Okay, so I'm an unapologetic knee-jerk, 1960's/'70's liberal, but wouldn't it be wonderful and inspiring, and peaceful if once, just once, in the history of television, the American public could view the Olympic Games without a single commercial? Uninterrupted action, Yea!
This blog is not about dissing the corps that buy these games' supporting ads. because I understand the financial requirements needed to televise a huge production such as the Olympics. But, here's my suggestion to the corps: Forget the profits! Do the games pro-bono. In the long run, what do you really lose that you can't make up in any number of ways later? And please don't tell me that you're in such dire financial straights that loss of Olympic income will bust you.
Be it ever so humble, here's my rationale for a commercial free Olympics. First, I'm reasonably sure that there are no convincing stats out there that prove corporations' sales increase during or immediately after an Olympics Games. So, in terms of bottom line, are the companies getting their bang for their buck? I doubt it. Second, the corps that own the TV stations may or may not make a profit, iffy at best. Third, it looks to me that the only folks in econ-land improving their bottom-line are the advertising companies. Since I've always felt the advertising industry works on the principal of The Emperor's New Clothes, it wouldn't bother me if their bottom-line suffered through a brief Olympic Games diet.
The Olympic Games only last for a short period of time and then everybody, corps, television, advertisers, could get back to the business of making money, and we viewers, alas, would return to pressing our MUTE buttons during those pathetic beer commercials. But, oh, how pleasant it would be to look back on a glorious, a magnificent, an improbable dream-come-true, commercial-free Olympics.
Just the thought of it makes me shiver with excitement.
As the Olympics begin this week, did you know that in ancient Greece, the competing athletes would hire poets to write victory odes for them should they win? And that poets attending the games would set up stalls from which they would declaim poems honoring the games?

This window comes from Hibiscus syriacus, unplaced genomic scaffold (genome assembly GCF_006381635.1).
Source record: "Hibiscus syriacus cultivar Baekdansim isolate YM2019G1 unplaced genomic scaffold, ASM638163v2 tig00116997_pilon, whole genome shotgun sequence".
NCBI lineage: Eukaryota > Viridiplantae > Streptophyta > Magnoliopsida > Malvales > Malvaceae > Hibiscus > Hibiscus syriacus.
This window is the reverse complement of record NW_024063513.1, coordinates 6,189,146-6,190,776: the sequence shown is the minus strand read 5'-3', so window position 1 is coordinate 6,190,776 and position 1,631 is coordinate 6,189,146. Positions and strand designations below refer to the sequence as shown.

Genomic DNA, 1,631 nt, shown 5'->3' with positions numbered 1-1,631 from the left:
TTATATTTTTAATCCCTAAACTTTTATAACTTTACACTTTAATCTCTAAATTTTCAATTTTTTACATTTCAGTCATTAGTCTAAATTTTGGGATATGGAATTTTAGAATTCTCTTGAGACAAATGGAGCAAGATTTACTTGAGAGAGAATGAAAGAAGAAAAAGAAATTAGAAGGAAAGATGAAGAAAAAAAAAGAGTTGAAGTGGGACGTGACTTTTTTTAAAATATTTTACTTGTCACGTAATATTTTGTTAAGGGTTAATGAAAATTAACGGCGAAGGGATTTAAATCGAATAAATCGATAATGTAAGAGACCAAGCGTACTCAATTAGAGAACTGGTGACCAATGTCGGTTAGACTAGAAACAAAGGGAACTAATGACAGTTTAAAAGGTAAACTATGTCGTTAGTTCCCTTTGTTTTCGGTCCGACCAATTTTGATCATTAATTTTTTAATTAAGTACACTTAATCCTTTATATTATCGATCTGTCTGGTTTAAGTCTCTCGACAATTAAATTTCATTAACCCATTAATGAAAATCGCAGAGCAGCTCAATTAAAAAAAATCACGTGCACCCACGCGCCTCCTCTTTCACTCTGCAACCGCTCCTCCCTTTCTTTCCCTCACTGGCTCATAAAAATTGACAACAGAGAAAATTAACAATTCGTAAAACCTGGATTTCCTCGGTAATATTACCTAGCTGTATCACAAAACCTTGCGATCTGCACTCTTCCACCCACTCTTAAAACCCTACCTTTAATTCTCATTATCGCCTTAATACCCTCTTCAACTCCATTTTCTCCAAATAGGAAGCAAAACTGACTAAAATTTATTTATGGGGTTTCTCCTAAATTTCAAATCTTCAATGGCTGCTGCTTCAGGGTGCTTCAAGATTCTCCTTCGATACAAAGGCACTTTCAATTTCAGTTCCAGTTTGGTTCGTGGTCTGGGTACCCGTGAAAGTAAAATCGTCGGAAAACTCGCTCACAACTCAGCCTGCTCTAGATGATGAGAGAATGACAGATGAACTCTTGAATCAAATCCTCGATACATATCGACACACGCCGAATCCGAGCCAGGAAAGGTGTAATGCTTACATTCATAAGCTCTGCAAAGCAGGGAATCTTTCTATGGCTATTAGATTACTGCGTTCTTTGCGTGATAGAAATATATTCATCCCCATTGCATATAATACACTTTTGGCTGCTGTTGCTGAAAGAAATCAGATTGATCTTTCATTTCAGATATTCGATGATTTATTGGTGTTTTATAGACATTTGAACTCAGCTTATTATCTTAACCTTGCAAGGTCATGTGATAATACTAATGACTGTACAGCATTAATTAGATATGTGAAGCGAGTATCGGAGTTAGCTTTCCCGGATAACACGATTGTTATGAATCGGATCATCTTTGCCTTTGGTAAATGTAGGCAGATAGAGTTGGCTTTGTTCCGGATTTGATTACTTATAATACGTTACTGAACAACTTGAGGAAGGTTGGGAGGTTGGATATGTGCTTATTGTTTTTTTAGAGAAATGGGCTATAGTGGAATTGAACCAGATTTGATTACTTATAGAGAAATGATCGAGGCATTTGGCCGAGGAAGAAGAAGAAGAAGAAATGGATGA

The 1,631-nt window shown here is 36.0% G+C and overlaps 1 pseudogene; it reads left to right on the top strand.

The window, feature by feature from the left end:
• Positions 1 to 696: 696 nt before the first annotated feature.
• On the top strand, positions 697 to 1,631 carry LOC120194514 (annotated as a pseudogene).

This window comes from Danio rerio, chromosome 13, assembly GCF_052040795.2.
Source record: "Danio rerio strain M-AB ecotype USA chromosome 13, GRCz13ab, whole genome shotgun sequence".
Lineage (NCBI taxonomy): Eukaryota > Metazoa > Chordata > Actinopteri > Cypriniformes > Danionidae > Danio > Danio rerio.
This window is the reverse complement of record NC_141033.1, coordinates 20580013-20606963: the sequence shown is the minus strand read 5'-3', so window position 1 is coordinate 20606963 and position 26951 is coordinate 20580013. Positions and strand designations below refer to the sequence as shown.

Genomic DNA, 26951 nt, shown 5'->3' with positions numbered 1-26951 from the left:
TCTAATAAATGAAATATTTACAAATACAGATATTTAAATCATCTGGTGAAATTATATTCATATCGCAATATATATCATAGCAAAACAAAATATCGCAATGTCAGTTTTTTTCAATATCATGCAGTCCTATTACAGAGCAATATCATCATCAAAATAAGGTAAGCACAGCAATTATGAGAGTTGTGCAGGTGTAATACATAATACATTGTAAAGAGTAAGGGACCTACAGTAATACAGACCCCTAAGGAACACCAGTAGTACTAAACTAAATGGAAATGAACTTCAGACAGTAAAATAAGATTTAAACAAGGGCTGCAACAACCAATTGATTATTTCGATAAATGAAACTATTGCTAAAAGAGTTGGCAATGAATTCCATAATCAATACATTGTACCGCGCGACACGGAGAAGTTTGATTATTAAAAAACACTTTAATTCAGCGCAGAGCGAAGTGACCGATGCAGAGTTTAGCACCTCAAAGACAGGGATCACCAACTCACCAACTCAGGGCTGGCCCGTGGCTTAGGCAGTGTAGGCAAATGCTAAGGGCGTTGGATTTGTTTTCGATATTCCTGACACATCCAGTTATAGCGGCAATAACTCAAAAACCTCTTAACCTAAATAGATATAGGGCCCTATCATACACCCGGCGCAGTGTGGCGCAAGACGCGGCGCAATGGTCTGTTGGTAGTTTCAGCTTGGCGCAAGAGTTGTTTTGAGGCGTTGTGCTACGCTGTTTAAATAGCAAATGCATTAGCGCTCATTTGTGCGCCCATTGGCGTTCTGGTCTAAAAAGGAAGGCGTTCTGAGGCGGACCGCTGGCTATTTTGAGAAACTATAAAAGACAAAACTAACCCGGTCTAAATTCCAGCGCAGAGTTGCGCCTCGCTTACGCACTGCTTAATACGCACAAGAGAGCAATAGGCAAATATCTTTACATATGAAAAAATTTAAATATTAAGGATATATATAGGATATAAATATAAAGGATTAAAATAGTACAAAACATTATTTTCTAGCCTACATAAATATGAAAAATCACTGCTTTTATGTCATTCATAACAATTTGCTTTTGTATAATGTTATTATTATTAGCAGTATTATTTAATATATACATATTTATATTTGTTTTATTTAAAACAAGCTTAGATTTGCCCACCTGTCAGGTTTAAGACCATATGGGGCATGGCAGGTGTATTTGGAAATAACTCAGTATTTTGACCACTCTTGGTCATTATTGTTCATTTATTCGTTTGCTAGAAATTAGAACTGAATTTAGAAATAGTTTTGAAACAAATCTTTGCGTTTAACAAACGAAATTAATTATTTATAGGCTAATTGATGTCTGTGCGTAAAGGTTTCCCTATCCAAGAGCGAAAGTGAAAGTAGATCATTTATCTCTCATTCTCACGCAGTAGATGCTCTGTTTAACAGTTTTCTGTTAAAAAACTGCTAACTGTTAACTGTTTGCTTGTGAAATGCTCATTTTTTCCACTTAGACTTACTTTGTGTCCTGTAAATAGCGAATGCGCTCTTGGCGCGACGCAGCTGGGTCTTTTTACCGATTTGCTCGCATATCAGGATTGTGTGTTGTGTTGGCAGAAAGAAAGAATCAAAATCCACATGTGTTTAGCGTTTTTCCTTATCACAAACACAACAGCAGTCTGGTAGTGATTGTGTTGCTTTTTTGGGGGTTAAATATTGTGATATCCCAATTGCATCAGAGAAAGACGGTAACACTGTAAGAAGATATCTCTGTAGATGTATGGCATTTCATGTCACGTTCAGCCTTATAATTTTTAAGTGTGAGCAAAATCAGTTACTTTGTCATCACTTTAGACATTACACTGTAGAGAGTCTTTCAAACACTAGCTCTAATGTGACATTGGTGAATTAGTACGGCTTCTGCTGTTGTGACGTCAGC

Here's a funny poem about the Games, by Australian poet, Graeme King
I ran into the stadium, and heard the mighty roar;
the crowd was on is feet and going wild,
no sign of all the field, they were a mile behind and more.
I looked into the audience and smiled.
I ran the final lap and saw those five Olympic rings,
the flame was burning brightly in the sky,
the track was like a cloud, it felt as though I ran on wings,
the people cheered as I went running by.
I turned the final corner, one more straight to win the gold,
the finish line a hundred yards away.
Right from the start I'd grabbed the lead, and kept a stranglehold,
the others couldn't catch, not today.
The Marathon - a test of athlete's tolerance to pain,
so may hours of torture now was past,
I'd buried all the hurt down somewhere deep inside my brain,
and now I'd reap my just rewards at last.
I broke the tape, the world went mad, I couldn't hear a thing,
the cheering washed across me like a sea,
I'd done what I set out to do: a winner in Beijing,
the referee was beckoning to me.
H shook my hand and said, "I know this may sound rather mean,
the field and you was just like cheese and chalk;
if only you had looked behind, perhaps you may have seen
this was the Forty Kilometre WALK.
What my musings are all about...
Blogging might well be the 21st century's form of journaling. As a writing teacher, I have always advised my students to keep a daily journal as a way of organizing their thoughts for future writing projects, a discipline I have unfortunately never consistently practiced myself. By blogging, I might finally be able to follow my own good advice.
The difference between journaling and blogging is that the blogger opens his or her writing to the public, something journal- writers are usually reluctant to do. I am not so reticent.
The trick for me will be to avoid cluttering the internet with more blather, something none of us need more of. If I stick to subjects I know: sports and literature, I believe I can avoid that pitfall. I can't promise that I'll not stray from time to time to comment on ancillary subjects, but I will make every attempt to be interesting and perhaps even insightful.